Chapter 11: Go Outside

Chapter 11: Go Outside

Welcome to The Mom Project. For the next few weeks, we’ll be launching my book The Mom Project by hosting several mom friends who have tried it out for themselves. They read the book, completed a project from the book with their kids, and wrote all about it. And these are real moms. Busy moms. Unsure-of-themselves moms. Single moms. Special needs moms. Working moms. Stay-at-home moms. They do the hard working of mommyhood every day, and have found fun ways to connect with their kids in the simple activities found in The Mom Project. Read on to hear their experience:

The Project

Go outside. That’s the depth, height, and difficulty level of my activity for The Mom Project. And those two simple words are precisely why I love The Mom Project so much. Why? Because the simple task of spending intentional time with my children – of being present with them – works. It actually works! No extra time, fancy equipment, or expensive outings required. And that really appeals to a busy, budget-aware mom like me.

The Plan

The plan was to go to the local park and do a scavenger hunt. As I drew scavenger hunt maps and started grabbing an extra this and a bonus that to make the experience extra-completely-perfect, I felt my shoulders tightening up. The kids were getting antsy for their lunch and dangerously close to naptime, so I knew I was about to miss my one-and-only window. And as a work-from-home mom, naptime is essential.

I suddenly remembered that the instructions for spending time with my kids were simply: “Go outside.” Go outside. So simple, and yet, as usual, I was trying to over complicate things to the point of discouragement. So we grabbed our less-than-perfect stuff and headed out the door.

Results

We arrived at the small local park armed with our scavenger hunt maps. Once there, we met another family who was eager to join in on the fun. Together, the kids raced around, buckets in hand, searching for various nature items on the list: something purple, something soft, something lovely, etc. After all the items were collected, we huddled in a circle to examine our finds. As I held up each of the spring-fresh discoveries, ranging from flowers to sticks to pinecones, I interjected a few statements about God’s beautiful creation: “Did you know that we can see evidence of God everywhere we look? When we find something LOVELY, it points to its Maker, God.”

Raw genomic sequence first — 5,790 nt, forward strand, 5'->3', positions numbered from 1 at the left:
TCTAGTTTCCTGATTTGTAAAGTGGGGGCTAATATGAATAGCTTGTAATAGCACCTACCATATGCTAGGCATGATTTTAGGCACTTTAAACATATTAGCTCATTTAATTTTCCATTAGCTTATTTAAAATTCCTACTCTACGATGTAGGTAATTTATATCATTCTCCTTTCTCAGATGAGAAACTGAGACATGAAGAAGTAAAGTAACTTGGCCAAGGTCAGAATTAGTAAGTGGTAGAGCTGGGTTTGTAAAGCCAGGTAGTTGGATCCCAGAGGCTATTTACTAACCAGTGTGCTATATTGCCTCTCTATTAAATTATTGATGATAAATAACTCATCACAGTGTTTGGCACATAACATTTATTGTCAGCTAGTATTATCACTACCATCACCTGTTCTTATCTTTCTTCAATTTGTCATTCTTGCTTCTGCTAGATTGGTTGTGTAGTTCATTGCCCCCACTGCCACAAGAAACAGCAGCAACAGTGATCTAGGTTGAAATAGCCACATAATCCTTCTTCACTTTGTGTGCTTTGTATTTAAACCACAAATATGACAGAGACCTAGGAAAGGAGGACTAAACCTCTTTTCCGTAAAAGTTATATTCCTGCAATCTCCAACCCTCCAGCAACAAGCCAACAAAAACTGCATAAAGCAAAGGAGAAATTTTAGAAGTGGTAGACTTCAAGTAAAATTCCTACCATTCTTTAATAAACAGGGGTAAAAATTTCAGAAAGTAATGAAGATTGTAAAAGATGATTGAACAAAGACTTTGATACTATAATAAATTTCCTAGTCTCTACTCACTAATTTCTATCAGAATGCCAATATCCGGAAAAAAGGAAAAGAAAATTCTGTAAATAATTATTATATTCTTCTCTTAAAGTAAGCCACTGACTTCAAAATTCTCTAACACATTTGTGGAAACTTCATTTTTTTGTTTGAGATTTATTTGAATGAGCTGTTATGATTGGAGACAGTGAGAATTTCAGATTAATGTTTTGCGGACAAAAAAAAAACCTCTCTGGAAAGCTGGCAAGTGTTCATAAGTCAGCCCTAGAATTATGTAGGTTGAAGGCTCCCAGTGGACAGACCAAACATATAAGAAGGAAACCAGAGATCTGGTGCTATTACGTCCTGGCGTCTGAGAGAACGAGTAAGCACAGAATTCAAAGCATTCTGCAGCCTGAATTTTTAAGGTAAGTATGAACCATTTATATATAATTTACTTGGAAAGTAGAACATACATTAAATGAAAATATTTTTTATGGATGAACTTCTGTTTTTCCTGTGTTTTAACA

It was a fun time. We finished things off by making nature bracelets. I wrapped a strand of packing tape (sticky side out) around each little wrist, and set them off to attach bits of nature to their bracelets. After the excitement of the scavenger hunt, the kids were eager to set back off on the trail in search of more loot. The results were beautiful.

What I Learned

So what did I learn? Turns out, I’m the holdup. I get in my own way. Remember earlier in the day, when I was racing back and forth, packing the perfect items, trying to make the perfect day? Did you catch it? That problem word? Yep, that’s the word… “perfect.” By doing this simple project, I learned that my perfectionistic tendencies trip me up, discourage me, overwhelm me. Friends, I almost canceled the whole trip to the park! I was stressing myself to the max, when all I needed to do was “Go outside.”

My kids just want to spend time with me. The scavenger hunt didn’t need to be sketched in multi-colored markers with 3D relishes. I wasn’t required to do a scavenger hunt AND a treasure hunt AND a nature bracelet AND make a scrapbook of the experience the same day. Through this project, I learned to let less-than-perfect be enough.

This applies to all of life, too. Sometimes it seems as if I live my life waiting for the perfect moment…when all along, the moments are happening right in front of me. I just have to engage.

Extra Tips

If you’re doing this activity with littles, think simple. It doesn’t have to be a Pinterest production. It really can just be a blanket on the ground outside for lunch instead of at the table. After all, who would’ve thought my kids could have fun in the same environment, with the same things they see on a daily basis? (They did.)

Apparently, The Mom Project is all about tweaking my everyday routine, just a tad. It’s about incorporating this purpose, this focus, this worshipful moment into what we’re already doing anyway. It’s about making the everyday mundane special. It really doesn’t take a major schedule overhaul – just focused effort on what’s already going on.

In my perfectionist tendencies, I’d always thought I needed to wait until I could “Martha Stewart” a project with my kids. Turns out, they don’t care what it is or how pretty it is. They just want me to show up. To be there. And to love them well.

It calls to mind our mandate for telling our children about God: “These commandments that I give you today are to be on your hearts. Impress them on your children. Talk about them when you sit at home and when you walk along the road, when you lie down and when you get up. Tie them as symbols on your hands and bind them on your foreheads. Write them on the doorframes of your houses and on your gates.” (Deut. 6:6-9, NIV) When should I be speaking about the saving, transforming power of Christ’s love in my life? When I have time? Nope. I never really will have that “perfect” time. It happens as we go: in the van, when I lay them down for nap, in the drive-thru, in the carline. Not when I finally have time to do it perfectly.